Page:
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Ulysses101, Lawyer
Category: Canada Law
Satisfied Customers: 3567
Experience:  11 years experience in Canada family law, plus criminal, civil, and employment
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I was a witness to a crime, and made a statement. Its been

Customer Question

I was a witness to a crime, and made a statement. Its been said the statement is a KGB statement. I am not understanding what that really means. Some Clarification on that would be great.
Also, am I required to provide and disclose my medical documents in court? I suffer from mental illness, that wreaks havoc on my day to day life.
I ask because I'm recanting my statement for this reason
Submitted: 1 year ago.
Category: Canada Law
Customer: replied 1 year ago.
I was not of sound state of mind when giving this statement. I had been using drugs, hadn't ate in days, hadn't slept in days. For nearly an entire 6 weeks,
I lived my life like that. Then add in the constant arguing, fighting, mind games, lying, cheating, and manipulating that happened in this time frame as well. I was under duress at the time of this statement was given.
Expert:  Ulysses101 replied 1 year ago.

Hello, thank you for the question

Is there any evidence that the statement made at the time was made by you when you weren't yourself? If you've changed your story since the statement was made you need to show that it was unreliable at the time. The crown needs to show that it was reliable, and is necessary to make its case. if they can show that then they can enter it as independent evidence.

Customer: replied 1 year ago.
There isn't any real evidence as such
That could prove or disprove that. The only thing that really comes to mind is the fact that my work became involved due to the drug use and all the other issues mentioned above that came with this. I was given an ultimatum.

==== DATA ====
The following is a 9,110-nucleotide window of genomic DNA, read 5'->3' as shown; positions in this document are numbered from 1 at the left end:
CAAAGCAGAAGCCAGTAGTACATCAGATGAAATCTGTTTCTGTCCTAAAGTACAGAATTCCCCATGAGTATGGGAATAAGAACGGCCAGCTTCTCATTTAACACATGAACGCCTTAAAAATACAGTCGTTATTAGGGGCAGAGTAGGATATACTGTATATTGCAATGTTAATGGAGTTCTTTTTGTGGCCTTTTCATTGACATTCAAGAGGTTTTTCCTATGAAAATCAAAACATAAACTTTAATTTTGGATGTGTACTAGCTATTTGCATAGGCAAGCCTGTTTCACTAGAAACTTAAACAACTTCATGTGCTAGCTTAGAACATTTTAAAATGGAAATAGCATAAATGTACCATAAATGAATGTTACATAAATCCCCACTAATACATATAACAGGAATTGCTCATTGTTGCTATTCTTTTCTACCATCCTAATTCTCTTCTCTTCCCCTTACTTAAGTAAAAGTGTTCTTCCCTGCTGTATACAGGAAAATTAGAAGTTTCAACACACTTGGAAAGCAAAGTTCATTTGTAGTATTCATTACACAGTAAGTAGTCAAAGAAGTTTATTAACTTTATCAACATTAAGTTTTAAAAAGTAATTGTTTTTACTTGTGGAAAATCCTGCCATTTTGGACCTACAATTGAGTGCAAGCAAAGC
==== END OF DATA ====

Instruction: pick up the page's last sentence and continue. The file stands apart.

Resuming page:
Customer: replied 1 year ago.
I now take several medications and go to a psychologist once a week. Shes trying to get me in with her twice a week now. Is a character statement, written by a close friend, anything that will stand in court. Or even some sort of letter from work? Or my therapist??? I worry, if they put me on the stand I don't believe I can give them the same story again.
Customer: replied 1 year ago.
I have not changed my story at this point. I'm wanting to recant what's been said and draft an affidavit. If
That's the proper procedure
Expert:  Ulysses101 replied 1 year ago.

I'm back. Sorry I've been away since last night but I'm back now.

Yes, you can "clarify" your statement by way of an affidavit and submit it. But that can be dicey. Your affidavit is of course sworn to be true, so while it trumps a KGB statement in many ways, you have to stick to the facts of the affidavit or else you'll be perjuring yourself.

I don't recommend that you do this without a lawyer. You could contact the accused's lawyer for help getting started, or for a referral for a lawyer of your own. While there might be an order to have no contact with the victim or with the accused, you certainly talk to the accused's lawyer.

A report from your doctor, counsellor, or therapist about a diagnosis for you would be helpful too. You aren't required to provide your medical history in court, although you might want to present something (if there's a trial) about your mental health. Doing so will open you up to cross examination by the crown of course. And the crown can subpoena your records or your doctors if it feels necessary.